How mortgage lenders view your credit score

When you apply for a mortgage, lenders check your credit score, along with your employment history, debt to income ratio and other factors, to determine their potential risk. A high credit score may help you qualify for lower interest rates than someone with low or no credit.

Credit scores can range between 400 and 900 (generally, lenders like to see a score of 700 or above). The two credit bureaus in Canada are TransUnion Canada and Equifax and these bureaus track the credit histories of millions of Canadians.

A strong credit score is especially important if you’re applying for an insured mortgage where you’re borrowing more than 80 percent of the home’s value. Some banks will overlook a lower credit score (in even in the low 600s) to some degree if it’s an uninsured mortgage, meaning you’ve put down 20 percent or more.

For insured mortgages and best rates, most lenders want to see a minimum credit score of 680. If your score is at 680, the lender may want an explanation of why the credit score isn’t higher (perhaps because of missed bills when you were out of the country or missed payments due to a divorce). A few lenders will grant mortgages to those with low credit scores, but they will do so at a rate premium and a fee to cover their enhanced risk. Coast Capital, for instance, can charge a .5 to 2 percent fee and increase their rates by 1 to 3 percent under their specialty program for buyers with credit issues.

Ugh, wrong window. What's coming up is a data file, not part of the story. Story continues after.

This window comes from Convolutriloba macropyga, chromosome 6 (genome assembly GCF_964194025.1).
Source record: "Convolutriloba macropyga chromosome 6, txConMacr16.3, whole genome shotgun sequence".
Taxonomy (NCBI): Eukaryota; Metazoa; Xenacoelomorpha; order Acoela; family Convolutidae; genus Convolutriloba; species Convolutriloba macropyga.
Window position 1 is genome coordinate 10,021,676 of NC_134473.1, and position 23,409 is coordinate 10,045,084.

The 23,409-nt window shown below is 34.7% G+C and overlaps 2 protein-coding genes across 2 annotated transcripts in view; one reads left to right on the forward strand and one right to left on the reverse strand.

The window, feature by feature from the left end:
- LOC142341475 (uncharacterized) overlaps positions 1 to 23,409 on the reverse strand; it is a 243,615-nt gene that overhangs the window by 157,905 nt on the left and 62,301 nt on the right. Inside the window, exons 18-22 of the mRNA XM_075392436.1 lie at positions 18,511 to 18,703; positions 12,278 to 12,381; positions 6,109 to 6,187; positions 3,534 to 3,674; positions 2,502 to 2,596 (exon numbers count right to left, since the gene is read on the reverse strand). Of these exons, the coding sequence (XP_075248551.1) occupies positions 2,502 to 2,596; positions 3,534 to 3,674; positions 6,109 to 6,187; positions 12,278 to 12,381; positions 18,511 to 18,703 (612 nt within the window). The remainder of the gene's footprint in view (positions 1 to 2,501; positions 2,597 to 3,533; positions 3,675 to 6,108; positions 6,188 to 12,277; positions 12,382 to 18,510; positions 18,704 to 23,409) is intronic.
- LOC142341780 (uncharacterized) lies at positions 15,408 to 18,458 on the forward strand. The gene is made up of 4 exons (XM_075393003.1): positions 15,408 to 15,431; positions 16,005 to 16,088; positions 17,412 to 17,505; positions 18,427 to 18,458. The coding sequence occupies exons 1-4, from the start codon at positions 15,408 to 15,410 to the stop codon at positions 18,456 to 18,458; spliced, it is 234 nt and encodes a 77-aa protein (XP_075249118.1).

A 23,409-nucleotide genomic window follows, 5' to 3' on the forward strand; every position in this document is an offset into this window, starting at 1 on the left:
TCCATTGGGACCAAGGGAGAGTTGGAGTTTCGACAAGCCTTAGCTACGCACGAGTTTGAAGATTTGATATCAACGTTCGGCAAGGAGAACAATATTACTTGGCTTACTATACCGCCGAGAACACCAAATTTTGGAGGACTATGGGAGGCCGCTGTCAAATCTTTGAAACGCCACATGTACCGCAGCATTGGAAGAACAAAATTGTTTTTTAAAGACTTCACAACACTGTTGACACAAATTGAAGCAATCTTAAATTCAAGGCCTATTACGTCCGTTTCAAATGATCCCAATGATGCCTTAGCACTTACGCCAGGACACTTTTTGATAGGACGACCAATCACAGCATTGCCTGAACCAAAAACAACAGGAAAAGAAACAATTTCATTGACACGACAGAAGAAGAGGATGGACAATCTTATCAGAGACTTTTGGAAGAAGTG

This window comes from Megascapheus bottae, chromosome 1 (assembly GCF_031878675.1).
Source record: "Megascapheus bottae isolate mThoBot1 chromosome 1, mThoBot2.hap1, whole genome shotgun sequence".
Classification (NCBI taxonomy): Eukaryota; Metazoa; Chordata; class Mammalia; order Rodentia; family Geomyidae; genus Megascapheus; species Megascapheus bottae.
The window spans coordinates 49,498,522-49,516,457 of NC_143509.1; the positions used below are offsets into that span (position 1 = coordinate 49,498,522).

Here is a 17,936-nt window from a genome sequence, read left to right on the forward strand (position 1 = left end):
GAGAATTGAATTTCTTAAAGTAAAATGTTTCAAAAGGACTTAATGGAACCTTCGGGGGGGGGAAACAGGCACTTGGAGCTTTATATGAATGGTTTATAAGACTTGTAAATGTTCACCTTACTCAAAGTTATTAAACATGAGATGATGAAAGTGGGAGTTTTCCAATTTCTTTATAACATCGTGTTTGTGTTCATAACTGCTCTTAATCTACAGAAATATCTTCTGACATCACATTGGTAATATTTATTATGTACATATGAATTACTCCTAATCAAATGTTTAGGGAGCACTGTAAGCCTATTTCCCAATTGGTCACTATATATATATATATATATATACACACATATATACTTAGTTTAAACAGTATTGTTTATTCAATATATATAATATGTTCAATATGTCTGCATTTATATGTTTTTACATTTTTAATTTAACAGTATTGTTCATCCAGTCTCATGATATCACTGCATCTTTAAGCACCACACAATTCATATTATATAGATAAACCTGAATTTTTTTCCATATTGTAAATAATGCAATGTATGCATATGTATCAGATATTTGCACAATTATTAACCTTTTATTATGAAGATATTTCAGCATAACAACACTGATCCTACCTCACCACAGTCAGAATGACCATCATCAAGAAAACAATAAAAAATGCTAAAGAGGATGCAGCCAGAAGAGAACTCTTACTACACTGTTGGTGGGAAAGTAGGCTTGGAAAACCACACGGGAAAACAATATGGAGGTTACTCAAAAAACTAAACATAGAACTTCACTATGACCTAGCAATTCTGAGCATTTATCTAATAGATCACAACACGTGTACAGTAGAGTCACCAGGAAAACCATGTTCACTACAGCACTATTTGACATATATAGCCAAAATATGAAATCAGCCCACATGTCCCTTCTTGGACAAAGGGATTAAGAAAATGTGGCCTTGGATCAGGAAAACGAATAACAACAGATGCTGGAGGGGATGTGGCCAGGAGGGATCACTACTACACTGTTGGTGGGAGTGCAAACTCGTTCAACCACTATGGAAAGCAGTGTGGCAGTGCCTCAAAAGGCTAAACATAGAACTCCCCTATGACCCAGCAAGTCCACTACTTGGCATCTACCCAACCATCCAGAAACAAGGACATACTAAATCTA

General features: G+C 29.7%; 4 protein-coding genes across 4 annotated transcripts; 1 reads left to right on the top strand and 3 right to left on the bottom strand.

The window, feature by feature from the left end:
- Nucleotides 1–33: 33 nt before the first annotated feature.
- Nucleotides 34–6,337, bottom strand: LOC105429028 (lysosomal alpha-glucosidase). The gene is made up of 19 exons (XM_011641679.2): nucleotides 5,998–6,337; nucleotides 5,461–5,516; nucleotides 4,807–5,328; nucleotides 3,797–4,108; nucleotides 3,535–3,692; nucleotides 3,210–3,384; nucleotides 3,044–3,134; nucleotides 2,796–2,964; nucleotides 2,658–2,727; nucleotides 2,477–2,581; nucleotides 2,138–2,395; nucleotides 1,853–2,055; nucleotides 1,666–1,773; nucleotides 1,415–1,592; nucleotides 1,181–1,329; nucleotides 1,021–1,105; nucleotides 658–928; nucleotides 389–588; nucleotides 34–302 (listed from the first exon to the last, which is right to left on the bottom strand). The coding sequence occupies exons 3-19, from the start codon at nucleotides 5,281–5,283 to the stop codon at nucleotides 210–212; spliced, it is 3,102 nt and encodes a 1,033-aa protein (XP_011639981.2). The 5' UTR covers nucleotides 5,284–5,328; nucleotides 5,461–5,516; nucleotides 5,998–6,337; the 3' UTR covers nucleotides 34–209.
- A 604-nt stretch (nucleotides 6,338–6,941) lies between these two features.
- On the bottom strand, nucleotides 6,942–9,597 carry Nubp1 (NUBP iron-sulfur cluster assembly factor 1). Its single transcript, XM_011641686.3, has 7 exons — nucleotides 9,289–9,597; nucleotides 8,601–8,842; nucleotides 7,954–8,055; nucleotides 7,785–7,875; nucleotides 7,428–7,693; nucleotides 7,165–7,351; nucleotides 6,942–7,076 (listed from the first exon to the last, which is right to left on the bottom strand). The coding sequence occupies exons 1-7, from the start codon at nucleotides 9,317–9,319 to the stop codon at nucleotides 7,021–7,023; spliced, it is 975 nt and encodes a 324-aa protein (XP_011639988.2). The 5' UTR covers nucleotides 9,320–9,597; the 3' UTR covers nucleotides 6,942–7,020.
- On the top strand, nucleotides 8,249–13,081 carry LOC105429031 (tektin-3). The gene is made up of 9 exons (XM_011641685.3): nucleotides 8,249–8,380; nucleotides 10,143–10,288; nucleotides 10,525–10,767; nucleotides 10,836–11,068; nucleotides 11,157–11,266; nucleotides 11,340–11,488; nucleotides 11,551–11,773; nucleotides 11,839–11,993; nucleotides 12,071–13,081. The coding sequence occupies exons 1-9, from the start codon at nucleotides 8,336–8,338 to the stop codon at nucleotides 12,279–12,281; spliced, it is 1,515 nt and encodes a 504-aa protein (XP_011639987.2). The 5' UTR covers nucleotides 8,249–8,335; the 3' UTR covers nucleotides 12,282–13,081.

It’s a good idea to check your credit report and score throughout the year so you can monitor your accounts and work towards increasing your credit score to a desirable number. That way you can work to clear up any errors or issues when they come up.

Here are a few tips for raising your credit score before you apply for a mortgage:

  • Always pay your credit card bills on time. Missed or late payments will ding your score, as will carrying a large balance.
  • Limit your credit applications. Each hard inquiry on your credit (for instance, when you apply for a retail credit card or an auto loan) temporarily lowers your score. However, if you have a mortgage broker checking your file you would only see one hit, even if they’re inquiring on behalf of multiple lenders. If you are going to multiple brokers, multiple inquiries may show up on your credit.
  • Never charge more than 75 percent of your available credit. Maxing out (or nearly maxing out) your cards makes lenders nervous because you appear to be over-leveraged. Even if you pay off the balance before payment is due, the balance can still show up on your credit report depending on when the information is gathered.
  • Pay off any collections actions and send the remediated letter to both credit bureaus to have your credit report updates. Always keep a copy of that as well in case lenders want to see proof that the debt was paid.


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